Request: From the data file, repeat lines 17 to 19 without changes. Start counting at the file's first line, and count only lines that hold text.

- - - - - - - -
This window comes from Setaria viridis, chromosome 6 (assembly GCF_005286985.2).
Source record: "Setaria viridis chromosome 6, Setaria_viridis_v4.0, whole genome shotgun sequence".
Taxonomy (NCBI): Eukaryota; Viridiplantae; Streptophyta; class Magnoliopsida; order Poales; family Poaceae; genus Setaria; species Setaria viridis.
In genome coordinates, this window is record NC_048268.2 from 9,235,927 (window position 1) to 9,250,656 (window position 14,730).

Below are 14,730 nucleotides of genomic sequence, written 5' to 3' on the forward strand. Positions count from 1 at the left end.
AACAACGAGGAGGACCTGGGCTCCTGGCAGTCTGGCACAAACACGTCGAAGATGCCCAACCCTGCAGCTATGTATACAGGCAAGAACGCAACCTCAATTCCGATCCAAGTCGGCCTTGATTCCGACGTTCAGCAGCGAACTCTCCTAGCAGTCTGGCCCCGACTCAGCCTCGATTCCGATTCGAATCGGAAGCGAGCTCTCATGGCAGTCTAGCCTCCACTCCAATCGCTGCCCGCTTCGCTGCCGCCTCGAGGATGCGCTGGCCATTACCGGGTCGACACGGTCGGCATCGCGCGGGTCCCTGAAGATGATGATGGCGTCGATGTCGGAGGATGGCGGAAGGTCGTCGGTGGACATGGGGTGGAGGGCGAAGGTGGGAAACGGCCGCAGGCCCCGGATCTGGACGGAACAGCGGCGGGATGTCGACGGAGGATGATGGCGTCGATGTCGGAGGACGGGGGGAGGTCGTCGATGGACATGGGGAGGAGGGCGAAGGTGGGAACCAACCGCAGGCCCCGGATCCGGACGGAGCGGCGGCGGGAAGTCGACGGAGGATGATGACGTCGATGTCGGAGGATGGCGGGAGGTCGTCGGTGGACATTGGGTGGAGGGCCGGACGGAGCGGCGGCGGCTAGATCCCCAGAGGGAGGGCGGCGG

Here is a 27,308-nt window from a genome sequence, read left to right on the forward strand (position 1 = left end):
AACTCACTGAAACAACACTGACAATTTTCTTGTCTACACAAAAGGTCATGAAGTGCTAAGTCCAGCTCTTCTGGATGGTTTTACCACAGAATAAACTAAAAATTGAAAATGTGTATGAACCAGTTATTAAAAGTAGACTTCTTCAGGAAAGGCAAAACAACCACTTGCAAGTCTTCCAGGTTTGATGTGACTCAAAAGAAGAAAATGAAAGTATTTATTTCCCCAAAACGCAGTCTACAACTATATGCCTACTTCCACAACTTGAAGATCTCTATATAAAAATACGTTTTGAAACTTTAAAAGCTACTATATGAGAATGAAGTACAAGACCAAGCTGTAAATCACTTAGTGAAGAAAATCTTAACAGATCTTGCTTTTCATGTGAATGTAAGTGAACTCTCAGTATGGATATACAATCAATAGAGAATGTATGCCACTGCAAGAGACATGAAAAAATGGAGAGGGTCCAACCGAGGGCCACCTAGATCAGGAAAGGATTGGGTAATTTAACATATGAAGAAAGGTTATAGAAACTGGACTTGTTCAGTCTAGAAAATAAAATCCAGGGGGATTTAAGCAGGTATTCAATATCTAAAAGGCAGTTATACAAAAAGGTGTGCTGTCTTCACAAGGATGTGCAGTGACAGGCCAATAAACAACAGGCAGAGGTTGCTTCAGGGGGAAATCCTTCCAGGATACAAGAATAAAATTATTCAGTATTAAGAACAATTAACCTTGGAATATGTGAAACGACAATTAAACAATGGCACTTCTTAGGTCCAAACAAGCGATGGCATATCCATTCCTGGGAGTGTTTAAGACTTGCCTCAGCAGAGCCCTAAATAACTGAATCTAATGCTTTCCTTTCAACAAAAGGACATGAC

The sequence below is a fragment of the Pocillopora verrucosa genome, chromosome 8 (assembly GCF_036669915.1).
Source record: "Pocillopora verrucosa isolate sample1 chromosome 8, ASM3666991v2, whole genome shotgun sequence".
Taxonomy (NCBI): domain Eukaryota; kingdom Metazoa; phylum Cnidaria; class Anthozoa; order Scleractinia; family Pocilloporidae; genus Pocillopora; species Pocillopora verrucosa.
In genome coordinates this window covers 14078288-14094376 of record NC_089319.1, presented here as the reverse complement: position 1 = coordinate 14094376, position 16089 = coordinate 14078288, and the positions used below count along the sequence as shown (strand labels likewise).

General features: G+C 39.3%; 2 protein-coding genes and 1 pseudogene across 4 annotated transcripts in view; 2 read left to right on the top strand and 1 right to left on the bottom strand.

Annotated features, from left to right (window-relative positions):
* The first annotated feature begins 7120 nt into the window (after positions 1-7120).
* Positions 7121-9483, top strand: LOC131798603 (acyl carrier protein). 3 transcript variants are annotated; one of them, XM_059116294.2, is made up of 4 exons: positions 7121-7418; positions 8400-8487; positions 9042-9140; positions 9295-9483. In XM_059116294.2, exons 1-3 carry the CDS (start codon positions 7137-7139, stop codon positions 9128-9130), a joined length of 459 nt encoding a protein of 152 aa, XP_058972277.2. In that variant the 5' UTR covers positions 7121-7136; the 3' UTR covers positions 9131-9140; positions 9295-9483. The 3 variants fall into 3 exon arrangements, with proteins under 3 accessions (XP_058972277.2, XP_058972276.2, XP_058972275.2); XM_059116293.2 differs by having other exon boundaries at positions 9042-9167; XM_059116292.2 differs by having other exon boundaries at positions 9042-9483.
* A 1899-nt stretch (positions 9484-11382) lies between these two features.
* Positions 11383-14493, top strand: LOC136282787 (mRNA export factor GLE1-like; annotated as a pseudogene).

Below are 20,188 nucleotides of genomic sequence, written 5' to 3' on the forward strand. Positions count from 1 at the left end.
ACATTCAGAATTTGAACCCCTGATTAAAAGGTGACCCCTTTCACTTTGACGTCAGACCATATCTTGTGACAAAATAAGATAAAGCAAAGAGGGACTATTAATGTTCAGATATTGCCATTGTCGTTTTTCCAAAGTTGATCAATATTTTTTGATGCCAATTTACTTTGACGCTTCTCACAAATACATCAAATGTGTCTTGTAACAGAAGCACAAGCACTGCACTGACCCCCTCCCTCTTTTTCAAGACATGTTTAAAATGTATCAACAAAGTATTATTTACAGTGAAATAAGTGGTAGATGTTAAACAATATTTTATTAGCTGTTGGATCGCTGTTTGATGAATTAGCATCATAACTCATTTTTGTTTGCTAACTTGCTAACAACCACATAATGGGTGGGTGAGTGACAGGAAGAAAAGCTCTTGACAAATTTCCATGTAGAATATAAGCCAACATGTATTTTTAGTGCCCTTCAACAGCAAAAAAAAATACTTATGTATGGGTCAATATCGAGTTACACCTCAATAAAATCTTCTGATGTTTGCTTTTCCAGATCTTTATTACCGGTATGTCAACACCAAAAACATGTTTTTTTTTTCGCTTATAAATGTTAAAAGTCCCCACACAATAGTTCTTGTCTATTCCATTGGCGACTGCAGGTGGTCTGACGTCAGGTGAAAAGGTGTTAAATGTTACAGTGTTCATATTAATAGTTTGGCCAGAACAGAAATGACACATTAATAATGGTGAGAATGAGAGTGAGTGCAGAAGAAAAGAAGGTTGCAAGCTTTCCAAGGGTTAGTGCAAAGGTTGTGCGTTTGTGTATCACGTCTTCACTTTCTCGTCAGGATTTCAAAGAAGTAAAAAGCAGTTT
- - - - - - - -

* A 1899-nt stretch (positions 9484-11382) lies between these two features.
* Positions 11383-14493, top strand: LOC136282787 (mRNA export factor GLE1-like; annotated as a pseudogene).

Below are 20,188 nucleotides of genomic sequence, written 5' to 3' on the forward strand. Positions count from 1 at the left end.